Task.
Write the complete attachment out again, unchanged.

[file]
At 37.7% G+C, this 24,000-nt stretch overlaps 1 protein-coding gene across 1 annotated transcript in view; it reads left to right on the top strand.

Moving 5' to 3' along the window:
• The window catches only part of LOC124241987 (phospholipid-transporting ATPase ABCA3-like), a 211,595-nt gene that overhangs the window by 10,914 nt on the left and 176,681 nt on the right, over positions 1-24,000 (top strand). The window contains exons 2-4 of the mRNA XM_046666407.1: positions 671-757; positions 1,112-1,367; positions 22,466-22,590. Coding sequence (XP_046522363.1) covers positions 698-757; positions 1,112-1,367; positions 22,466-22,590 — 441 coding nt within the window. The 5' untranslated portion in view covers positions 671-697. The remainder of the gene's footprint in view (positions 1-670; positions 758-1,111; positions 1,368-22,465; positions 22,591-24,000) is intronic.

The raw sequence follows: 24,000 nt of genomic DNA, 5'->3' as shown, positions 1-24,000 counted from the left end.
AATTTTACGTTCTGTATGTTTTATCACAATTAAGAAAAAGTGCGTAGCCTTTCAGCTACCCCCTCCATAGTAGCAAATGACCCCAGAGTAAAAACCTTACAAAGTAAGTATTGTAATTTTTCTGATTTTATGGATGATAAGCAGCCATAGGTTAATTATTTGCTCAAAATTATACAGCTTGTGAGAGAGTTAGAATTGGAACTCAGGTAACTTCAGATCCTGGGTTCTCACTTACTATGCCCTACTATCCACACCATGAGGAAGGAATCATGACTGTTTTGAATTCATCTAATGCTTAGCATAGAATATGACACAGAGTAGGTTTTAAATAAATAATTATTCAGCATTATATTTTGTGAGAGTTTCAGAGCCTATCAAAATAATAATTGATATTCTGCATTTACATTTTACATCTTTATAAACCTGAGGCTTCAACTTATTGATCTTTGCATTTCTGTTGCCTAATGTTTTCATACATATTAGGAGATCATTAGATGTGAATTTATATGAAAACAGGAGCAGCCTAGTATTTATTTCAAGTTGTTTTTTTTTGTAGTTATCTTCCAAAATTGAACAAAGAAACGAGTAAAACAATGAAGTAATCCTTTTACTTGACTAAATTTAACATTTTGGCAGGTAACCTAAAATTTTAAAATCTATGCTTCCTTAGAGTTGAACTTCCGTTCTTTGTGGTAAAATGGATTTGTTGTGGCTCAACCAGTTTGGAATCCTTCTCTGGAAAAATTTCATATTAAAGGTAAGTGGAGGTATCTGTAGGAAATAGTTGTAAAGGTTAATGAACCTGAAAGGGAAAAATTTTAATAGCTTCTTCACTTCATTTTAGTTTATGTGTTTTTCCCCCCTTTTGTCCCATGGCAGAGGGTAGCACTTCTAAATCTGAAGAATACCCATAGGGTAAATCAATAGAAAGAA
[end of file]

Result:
At 37.7% G+C, this 24,000-nt stretch overlaps 1 protein-coding gene across 1 annotated transcript in view; it reads left to right on the top strand.

Moving 5' to 3' along the window:
• The window catches only part of LOC124241987 (phospholipid-transporting ATPase ABCA3-like), a 211,595-nt gene that overhangs the window by 10,914 nt on the left and 176,681 nt on the right, over positions 1-24,000 (top strand). The window contains exons 2-4 of the mRNA XM_046666407.1: positions 671-757; positions 1,112-1,367; positions 22,466-22,590. Coding sequence (XP_046522363.1) covers positions 698-757; positions 1,112-1,367; positions 22,466-22,590 — 441 coding nt within the window. The 5' untranslated portion in view covers positions 671-697. The remainder of the gene's footprint in view (positions 1-670; positions 758-1,111; positions 1,368-22,465; positions 22,591-24,000) is intronic.

The raw sequence follows: 24,000 nt of genomic DNA, 5'->3' as shown, positions 1-24,000 counted from the left end.
AATTTTACGTTCTGTATGTTTTATCACAATTAAGAAAAAGTGCGTAGCCTTTCAGCTACCCCCTCCATAGTAGCAAATGACCCCAGAGTAAAAACCTTACAAAGTAAGTATTGTAATTTTTCTGATTTTATGGATGATAAGCAGCCATAGGTTAATTATTTGCTCAAAATTATACAGCTTGTGAGAGAGTTAGAATTGGAACTCAGGTAACTTCAGATCCTGGGTTCTCACTTACTATGCCCTACTATCCACACCATGAGGAAGGAATCATGACTGTTTTGAATTCATCTAATGCTTAGCATAGAATATGACACAGAGTAGGTTTTAAATAAATAATTATTCAGCATTATATTTTGTGAGAGTTTCAGAGCCTATCAAAATAATAATTGATATTCTGCATTTACATTTTACATCTTTATAAACCTGAGGCTTCAACTTATTGATCTTTGCATTTCTGTTGCCTAATGTTTTCATACATATTAGGAGATCATTAGATGTGAATTTATATGAAAACAGGAGCAGCCTAGTATTTATTTCAAGTTGTTTTTTTTTGTAGTTATCTTCCAAAATTGAACAAAGAAACGAGTAAAACAATGAAGTAATCCTTTTACTTGACTAAATTTAACATTTTGGCAGGTAACCTAAAATTTTAAAATCTATGCTTCCTTAGAGTTGAACTTCCGTTCTTTGTGGTAAAATGGATTTGTTGTGGCTCAACCAGTTTGGAATCCTTCTCTGGAAAAATTTCATATTAAAGGTAAGTGGAGGTATCTGTAGGAAATAGTTGTAAAGGTTAATGAACCTGAAAGGGAAAAATTTTAATAGCTTCTTCACTTCATTTTAGTTTATGTGTTTTTCCCCCCTTTTGTCCCATGGCAGAGGGTAGCACTTCTAAATCTGAAGAATACCCATAGGGTAAATCAATAGAAAGAA